Further education's 'hidden scandal' for disabled teens
Disabled teenagers face "unacceptable" hurdles to accessing further education in Wales, a solicitor representing families has claimed.
Many are only offered places at local mainstream day colleges, despite more suitable specialist residential places being empty.
Solicitor Michael Imperato said the situation was a "hidden scandal".
The Welsh Government said it was committed to giving everyone access to education.
Under the current application process, managed by Careers Wales on behalf of the Welsh Government, a student has to apply to their local FE college first.
A specialist college is then only considered if their needs cannot be met by the mainstream college and there is currently no right of appeal.
Some families are taking legal advice to challenge the system to get their children places at colleges they say are more suitable for their needs.
Mr Imperato, who has represented families, said disabled learners in Wales were a "forgotten group".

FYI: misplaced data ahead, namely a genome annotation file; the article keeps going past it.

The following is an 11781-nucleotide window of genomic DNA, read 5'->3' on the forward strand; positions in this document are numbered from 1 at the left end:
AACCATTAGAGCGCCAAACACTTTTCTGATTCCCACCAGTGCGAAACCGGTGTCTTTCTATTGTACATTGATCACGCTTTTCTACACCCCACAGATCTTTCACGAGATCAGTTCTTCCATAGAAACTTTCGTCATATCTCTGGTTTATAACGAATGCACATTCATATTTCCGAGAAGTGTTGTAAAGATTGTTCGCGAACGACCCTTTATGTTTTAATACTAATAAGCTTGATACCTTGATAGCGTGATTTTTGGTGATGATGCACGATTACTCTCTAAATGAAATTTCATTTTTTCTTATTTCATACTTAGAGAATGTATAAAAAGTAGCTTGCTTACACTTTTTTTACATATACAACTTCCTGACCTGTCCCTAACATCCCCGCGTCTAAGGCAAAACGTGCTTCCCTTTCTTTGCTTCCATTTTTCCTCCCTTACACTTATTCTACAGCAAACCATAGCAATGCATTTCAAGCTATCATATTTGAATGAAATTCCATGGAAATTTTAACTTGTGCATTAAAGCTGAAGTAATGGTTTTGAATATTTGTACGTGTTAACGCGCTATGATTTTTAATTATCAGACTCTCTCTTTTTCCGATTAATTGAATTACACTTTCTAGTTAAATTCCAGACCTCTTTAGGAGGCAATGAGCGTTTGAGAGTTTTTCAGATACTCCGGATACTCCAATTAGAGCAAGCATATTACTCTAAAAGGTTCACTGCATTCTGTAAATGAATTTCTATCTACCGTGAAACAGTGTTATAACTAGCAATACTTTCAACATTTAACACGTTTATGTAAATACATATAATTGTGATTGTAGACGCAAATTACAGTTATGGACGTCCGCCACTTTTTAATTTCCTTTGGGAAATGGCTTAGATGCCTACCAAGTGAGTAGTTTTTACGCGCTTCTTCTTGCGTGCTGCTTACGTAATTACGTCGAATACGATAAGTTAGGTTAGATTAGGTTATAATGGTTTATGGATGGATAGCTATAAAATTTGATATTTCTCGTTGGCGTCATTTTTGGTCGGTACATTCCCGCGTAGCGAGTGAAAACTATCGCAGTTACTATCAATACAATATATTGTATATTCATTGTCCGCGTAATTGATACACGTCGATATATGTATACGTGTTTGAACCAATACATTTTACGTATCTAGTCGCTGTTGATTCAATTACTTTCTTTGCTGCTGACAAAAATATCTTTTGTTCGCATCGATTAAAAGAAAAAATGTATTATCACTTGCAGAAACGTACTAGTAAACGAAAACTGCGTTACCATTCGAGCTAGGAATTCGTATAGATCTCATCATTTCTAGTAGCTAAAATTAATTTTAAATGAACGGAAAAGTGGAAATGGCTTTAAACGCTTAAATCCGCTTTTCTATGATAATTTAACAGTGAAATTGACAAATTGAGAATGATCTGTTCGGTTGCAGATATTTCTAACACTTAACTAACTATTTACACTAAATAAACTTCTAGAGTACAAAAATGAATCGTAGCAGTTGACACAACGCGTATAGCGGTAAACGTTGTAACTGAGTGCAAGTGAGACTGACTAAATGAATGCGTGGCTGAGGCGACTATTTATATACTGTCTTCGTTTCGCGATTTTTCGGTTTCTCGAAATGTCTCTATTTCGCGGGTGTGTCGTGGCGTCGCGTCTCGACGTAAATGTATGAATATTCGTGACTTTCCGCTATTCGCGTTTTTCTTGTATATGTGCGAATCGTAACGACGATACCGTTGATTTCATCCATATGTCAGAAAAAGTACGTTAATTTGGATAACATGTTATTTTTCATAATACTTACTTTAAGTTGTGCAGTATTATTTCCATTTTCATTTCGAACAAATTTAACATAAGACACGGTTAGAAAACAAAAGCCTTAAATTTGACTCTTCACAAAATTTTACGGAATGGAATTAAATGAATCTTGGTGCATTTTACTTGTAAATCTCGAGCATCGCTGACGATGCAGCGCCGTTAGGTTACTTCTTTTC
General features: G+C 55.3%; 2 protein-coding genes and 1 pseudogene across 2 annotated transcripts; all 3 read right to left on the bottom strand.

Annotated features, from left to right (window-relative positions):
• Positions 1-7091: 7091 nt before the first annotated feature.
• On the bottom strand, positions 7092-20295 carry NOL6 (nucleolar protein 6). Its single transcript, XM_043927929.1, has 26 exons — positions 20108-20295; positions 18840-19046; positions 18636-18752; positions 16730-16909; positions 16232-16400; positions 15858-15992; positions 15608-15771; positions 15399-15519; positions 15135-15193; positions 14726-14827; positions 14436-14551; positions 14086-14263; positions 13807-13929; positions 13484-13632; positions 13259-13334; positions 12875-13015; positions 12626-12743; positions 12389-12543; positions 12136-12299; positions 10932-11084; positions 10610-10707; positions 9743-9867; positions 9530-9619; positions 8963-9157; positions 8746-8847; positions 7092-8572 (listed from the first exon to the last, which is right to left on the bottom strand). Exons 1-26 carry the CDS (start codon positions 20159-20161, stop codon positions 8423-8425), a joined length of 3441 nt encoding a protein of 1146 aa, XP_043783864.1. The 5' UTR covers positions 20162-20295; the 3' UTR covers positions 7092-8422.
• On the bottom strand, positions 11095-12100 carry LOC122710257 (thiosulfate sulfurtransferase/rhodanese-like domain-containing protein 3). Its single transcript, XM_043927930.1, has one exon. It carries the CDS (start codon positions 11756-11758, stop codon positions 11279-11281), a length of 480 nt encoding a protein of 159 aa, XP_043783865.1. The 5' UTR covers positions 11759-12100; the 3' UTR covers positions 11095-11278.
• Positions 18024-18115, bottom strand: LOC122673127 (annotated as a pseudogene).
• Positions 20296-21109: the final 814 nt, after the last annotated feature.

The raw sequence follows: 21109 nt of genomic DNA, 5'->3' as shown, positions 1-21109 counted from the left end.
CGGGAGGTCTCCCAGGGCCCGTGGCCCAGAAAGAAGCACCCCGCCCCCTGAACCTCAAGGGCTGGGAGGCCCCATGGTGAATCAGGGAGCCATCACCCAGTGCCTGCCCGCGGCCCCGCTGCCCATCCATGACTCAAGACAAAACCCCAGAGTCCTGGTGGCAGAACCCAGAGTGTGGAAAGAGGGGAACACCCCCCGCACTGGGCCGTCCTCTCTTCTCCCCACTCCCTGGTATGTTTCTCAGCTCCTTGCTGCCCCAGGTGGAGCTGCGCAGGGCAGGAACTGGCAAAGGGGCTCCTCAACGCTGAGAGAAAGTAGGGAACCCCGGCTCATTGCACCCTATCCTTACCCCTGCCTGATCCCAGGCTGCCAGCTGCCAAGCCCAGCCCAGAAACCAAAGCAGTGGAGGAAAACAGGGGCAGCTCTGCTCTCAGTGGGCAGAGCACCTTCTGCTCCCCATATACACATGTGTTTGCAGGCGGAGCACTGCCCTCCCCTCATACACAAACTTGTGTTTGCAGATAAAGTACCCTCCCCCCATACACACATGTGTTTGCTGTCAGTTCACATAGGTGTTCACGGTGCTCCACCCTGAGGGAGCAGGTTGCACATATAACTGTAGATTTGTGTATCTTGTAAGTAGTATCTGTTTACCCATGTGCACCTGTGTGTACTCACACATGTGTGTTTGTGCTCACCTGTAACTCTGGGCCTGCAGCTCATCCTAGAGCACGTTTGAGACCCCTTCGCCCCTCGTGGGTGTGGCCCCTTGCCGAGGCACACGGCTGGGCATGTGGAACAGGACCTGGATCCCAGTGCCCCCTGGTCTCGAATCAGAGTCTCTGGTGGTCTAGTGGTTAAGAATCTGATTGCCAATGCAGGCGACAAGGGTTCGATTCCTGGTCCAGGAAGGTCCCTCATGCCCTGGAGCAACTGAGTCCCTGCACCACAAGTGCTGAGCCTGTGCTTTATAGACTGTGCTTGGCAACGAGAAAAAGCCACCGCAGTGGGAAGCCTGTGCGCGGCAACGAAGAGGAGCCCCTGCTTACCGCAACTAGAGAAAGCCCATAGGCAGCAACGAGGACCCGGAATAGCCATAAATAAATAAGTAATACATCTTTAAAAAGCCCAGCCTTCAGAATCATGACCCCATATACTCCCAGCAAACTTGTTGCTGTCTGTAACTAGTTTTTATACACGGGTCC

He told the BBC Wales Today programme disabled students were being pushed towards colleges that might not be suitable for them.
"There's no objectivity in the system in assessing their needs; there are no rights of appeal. In my view it's a hidden scandal in Welsh education."
Catrin James, 20, from Cardiff, has learning disabilities. Her parents wrote to First Minister Carwyn Jones after trying to get her into a residential college.
They felt their local college would not meet her needs and a residential place at Bridgend College would increase her independence.
Catrin found out just before term started she had a place at Weston House, a specialist residential centre in the college grounds.
She said: "I felt very nervous before I came here because I didn't know if I could go to Bridgend or not.
"But then when I heard I could come here I felt really happy and settled in really quickly, and my nerves went completely."
Catrin's mother Rhian said many people are told by officials they "have no hope."
There are five FE colleges in Wales which offer specialist residential provision, including Weston House in Bridgend.
Weston House said it currently has 13 spare places out of a maximum of 35.
Ruth Thomas, chairwoman of Natspec, the membership organisation of specialist further education colleges, said some young people were having to wait too long to get funding decisions from the Welsh Government.
"For a young person with additional needs such delays cause a tremendous stress on the entire family," she said.
The Welsh Government said ministers considered applications and made every effort to respond in a timely fashion.
A new Additional Learning Needs Bill will be presented to the Assembly in December to make it more clear what the Welsh Government will fund.